If there was one area we wish we had time to explore, it would be the South Coast of Iceland. With its beautiful landscapes, the mountains, glaciers, waterfalls and beaches, a day or 2 is not enough. Unfortunately, our visit to Iceland only allowed us 2 days to explore the southern portion of Iceland.
On our road trip to the southern coast, we also passed by many fields of Icelandic horses, herds of sheep, cattle, Icelandic turf houses, and volcanoes including Eyjafjallajökull.
The Volcano that erupted in 2010. This eruption stops air traffic in Europe for a week.
Eyjafjallajökull is actually three Icelandic words put together
Eyja = island, fjalla = mountain, jökull = glacier
Can you pronounce the word?
- ‘j‘ sounds like the ‘y’ in yes;
- ‘ll‘ sounds like the ‘tl‘ in ‘kettle’ in English.
There’s a small Visitor Center along the southern coast road, and in front of it is the Eyjafjallajökull volcano. When we stopped by it was covered with clouds. Nothing visible.
We stopped and say hi to the beautiful and friendly Icelandic horses. There are many horses in fields along the drive, and you can pull over and walk right up to the fences. These horses are pretty unique because they are purebred Icelandic horses.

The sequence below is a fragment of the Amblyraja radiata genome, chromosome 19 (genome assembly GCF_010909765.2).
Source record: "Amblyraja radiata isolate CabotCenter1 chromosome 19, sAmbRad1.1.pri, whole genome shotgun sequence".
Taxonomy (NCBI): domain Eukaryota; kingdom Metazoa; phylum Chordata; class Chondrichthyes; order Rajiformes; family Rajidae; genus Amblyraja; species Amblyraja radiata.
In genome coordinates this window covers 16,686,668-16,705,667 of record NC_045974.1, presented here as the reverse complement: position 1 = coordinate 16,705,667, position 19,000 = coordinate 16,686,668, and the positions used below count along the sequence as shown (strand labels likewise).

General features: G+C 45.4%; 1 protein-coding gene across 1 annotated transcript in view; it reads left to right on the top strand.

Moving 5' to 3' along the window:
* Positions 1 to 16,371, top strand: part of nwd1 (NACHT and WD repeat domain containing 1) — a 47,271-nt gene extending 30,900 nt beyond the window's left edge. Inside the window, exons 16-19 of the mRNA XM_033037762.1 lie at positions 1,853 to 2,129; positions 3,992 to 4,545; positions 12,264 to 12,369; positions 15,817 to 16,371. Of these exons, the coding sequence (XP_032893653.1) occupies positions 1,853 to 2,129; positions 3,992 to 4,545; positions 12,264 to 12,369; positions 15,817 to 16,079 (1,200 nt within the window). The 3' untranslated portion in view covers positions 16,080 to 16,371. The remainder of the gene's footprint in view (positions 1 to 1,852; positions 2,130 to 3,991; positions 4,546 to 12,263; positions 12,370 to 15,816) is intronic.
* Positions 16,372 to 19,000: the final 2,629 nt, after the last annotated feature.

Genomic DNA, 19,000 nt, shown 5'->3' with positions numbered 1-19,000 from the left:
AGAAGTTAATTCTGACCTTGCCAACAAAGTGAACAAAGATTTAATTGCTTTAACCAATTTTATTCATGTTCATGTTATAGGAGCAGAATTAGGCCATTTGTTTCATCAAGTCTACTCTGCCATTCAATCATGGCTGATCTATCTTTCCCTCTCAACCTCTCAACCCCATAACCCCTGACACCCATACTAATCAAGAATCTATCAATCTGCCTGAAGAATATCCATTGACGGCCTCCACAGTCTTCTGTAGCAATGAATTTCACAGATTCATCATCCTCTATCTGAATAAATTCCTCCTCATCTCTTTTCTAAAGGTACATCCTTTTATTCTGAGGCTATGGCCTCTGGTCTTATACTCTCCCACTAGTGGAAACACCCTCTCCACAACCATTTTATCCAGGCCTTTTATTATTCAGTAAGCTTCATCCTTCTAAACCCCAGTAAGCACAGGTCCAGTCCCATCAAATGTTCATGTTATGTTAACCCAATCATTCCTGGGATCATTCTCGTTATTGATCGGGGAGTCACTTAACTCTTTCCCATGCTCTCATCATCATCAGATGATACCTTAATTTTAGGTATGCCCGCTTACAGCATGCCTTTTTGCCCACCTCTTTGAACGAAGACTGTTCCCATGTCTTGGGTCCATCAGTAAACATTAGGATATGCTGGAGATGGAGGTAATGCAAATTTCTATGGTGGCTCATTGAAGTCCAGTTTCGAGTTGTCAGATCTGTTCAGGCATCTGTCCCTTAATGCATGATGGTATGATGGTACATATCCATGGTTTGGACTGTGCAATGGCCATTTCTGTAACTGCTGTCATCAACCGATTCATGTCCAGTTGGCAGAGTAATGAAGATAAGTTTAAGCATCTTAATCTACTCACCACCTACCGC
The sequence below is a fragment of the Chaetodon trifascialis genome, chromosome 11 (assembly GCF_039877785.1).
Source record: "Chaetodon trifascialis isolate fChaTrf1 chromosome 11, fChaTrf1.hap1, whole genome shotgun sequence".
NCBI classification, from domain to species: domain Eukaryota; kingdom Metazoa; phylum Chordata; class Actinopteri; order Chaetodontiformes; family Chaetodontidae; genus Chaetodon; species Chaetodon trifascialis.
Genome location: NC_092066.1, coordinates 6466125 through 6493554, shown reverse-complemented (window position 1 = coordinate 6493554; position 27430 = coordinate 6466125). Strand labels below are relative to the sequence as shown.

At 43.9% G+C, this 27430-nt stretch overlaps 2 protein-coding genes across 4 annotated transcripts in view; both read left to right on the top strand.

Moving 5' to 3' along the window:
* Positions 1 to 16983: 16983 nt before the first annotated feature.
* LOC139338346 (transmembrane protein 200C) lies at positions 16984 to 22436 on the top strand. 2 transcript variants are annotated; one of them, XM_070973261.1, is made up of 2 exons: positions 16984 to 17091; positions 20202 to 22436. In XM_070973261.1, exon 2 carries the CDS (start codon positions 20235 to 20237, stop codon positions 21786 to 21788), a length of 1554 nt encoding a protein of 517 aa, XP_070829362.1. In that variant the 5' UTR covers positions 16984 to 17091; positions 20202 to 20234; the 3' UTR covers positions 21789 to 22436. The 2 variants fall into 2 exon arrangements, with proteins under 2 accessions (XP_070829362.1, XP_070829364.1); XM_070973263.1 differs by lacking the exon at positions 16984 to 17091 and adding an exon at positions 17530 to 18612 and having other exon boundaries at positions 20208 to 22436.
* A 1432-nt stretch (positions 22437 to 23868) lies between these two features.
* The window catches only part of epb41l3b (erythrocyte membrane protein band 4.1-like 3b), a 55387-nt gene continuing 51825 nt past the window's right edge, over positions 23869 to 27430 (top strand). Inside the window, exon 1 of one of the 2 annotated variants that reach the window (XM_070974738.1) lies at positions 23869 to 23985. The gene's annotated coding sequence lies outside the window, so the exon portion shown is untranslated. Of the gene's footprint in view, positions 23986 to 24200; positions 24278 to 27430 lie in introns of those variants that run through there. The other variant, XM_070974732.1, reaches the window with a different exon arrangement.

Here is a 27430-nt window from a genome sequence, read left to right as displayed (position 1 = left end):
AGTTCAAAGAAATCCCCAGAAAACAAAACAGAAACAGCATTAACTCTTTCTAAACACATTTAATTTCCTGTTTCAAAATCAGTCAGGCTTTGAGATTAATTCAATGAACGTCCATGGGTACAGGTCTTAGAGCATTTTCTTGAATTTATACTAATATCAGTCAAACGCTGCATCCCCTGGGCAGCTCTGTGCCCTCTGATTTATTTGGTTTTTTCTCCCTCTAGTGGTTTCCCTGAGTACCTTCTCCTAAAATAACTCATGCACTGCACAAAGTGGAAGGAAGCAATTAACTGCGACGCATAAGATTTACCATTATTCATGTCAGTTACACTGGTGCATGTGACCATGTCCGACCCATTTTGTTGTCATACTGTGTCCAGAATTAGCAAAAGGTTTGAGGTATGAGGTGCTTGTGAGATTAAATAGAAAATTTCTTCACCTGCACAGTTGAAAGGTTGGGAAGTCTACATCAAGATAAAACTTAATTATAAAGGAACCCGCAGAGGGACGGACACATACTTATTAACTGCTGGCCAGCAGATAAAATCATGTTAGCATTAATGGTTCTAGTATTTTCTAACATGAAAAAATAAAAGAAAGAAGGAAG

There are sheep everywhere. We didn’t see any sheep in Iceland’s capital, Reykjavik. But we saw them everywhere else, roaming freely over hills and open fields. Given how many sheep there are in Iceland, it’s amazing how seldom we had to stop and wait for them to cross the road. You should have your eyes wide open when driving, sheep might be standing in the middle of the road. Icelandic sheep is a bit different from other sheep. They have short tail and have horns, but a little smaller than of the rams. White is the common color of the sheep, but they also do have black and brown.
Icelandic cow came originally from Norway with settlers around the year 890. It has been mostly isolated since then.
Icelandic Turf Houses
Turf houses were the product of a difficult climate, offering superior insulation compared to buildings solely made of wood or stone, and the relative difficulty in obtaining other construction materials in sufficient quantities.
30% of Iceland was forested when it was settled, mostly with birch. Oak was the preferred timber for building Norse halls in Scandinavia, but native birch had to serve as the primary framing material on the remote island. However, Iceland did have a large amount of turf that was suitable for construction. Some structures in Norway had turf roofs, so the notion of using this as a building material was not alien to many settlers.